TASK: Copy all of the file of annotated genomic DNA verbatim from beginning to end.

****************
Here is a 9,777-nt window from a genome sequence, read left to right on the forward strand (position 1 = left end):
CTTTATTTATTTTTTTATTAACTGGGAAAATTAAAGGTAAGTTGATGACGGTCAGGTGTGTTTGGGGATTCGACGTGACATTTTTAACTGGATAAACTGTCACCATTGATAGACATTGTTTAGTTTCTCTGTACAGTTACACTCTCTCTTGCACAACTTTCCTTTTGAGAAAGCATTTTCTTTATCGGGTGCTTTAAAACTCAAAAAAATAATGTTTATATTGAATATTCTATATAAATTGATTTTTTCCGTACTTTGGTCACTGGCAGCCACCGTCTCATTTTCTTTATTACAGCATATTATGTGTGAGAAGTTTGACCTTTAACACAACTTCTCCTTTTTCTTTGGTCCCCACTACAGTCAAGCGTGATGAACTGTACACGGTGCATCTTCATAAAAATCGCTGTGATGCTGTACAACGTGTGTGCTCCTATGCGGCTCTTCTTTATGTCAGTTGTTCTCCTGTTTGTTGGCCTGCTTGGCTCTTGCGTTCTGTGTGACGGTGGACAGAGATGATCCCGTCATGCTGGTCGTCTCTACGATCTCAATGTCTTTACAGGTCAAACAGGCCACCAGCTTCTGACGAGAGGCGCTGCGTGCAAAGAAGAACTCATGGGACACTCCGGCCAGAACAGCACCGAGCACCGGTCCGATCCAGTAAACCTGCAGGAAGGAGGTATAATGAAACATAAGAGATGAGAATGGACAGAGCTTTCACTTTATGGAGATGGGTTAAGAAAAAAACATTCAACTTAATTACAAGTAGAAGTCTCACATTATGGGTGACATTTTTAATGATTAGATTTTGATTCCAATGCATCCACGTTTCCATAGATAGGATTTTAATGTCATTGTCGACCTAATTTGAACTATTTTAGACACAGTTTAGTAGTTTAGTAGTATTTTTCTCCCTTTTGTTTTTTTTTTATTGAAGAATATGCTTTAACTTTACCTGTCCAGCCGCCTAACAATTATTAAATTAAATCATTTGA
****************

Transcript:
Here is a 9,777-nt window from a genome sequence, read left to right on the forward strand (position 1 = left end):
CTTTATTTATTTTTTTATTAACTGGGAAAATTAAAGGTAAGTTGATGACGGTCAGGTGTGTTTGGGGATTCGACGTGACATTTTTAACTGGATAAACTGTCACCATTGATAGACATTGTTTAGTTTCTCTGTACAGTTACACTCTCTCTTGCACAACTTTCCTTTTGAGAAAGCATTTTCTTTATCGGGTGCTTTAAAACTCAAAAAAATAATGTTTATATTGAATATTCTATATAAATTGATTTTTTCCGTACTTTGGTCACTGGCAGCCACCGTCTCATTTTCTTTATTACAGCATATTATGTGTGAGAAGTTTGACCTTTAACACAACTTCTCCTTTTTCTTTGGTCCCCACTACAGTCAAGCGTGATGAACTGTACACGGTGCATCTTCATAAAAATCGCTGTGATGCTGTACAACGTGTGTGCTCCTATGCGGCTCTTCTTTATGTCAGTTGTTCTCCTGTTTGTTGGCCTGCTTGGCTCTTGCGTTCTGTGTGACGGTGGACAGAGATGATCCCGTCATGCTGGTCGTCTCTACGATCTCAATGTCTTTACAGGTCAAACAGGCCACCAGCTTCTGACGAGAGGCGCTGCGTGCAAAGAAGAACTCATGGGACACTCCGGCCAGAACAGCACCGAGCACCGGTCCGATCCAGTAAACCTGCAGGAAGGAGGTATAATGAAACATAAGAGATGAGAATGGACAGAGCTTTCACTTTATGGAGATGGGTTAAGAAAAAAACATTCAACTTAATTACAAGTAGAAGTCTCACATTATGGGTGACATTTTTAATGATTAGATTTTGATTCCAATGCATCCACGTTTCCATAGATAGGATTTTAATGTCATTGTCGACCTAATTTGAACTATTTTAGACACAGTTTAGTAGTTTAGTAGTATTTTTCTCCCTTTTGTTTTTTTTTTATTGAAGAATATGCTTTAACTTTACCTGTCCAGCCGCCTAACAATTATTAAATTAAATCATTTGA